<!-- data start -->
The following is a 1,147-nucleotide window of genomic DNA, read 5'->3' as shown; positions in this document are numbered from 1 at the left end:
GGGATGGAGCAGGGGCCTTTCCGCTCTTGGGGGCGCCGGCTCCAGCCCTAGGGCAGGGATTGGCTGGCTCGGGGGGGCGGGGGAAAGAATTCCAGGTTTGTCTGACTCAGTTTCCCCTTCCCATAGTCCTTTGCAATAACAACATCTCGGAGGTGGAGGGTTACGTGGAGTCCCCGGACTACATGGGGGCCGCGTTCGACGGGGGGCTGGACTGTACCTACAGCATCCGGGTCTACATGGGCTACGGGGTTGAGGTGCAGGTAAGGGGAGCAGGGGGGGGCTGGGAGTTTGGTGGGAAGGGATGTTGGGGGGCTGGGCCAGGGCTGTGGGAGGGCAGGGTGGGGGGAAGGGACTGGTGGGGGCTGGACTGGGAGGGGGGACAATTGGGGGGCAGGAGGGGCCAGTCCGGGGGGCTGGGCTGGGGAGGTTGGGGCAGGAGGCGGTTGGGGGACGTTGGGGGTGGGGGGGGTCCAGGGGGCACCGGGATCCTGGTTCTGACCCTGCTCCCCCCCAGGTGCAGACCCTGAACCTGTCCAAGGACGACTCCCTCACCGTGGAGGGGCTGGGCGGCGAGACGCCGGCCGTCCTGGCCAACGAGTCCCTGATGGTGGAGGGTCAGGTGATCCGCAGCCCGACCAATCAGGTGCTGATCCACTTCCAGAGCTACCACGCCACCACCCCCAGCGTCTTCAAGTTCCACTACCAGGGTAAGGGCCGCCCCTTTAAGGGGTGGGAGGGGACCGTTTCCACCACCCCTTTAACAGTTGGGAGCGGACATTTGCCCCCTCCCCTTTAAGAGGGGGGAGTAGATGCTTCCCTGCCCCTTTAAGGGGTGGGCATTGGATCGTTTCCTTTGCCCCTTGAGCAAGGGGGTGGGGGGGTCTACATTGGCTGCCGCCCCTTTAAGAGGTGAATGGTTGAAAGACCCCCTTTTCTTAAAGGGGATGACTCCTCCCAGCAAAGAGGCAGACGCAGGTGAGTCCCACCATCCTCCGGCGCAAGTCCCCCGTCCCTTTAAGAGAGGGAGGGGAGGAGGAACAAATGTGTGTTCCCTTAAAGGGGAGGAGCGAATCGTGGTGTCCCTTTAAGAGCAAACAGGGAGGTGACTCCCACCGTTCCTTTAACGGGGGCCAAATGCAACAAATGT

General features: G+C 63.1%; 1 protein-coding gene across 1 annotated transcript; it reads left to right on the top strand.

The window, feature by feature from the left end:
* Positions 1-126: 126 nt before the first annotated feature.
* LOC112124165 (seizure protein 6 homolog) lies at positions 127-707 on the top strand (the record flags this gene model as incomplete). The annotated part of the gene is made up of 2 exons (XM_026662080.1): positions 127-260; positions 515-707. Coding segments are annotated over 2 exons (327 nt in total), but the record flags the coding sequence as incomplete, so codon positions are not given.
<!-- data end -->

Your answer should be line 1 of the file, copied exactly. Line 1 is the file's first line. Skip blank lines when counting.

The following is a 1,147-nucleotide window of genomic DNA, read 5'->3' as shown; positions in this document are numbered from 1 at the left end: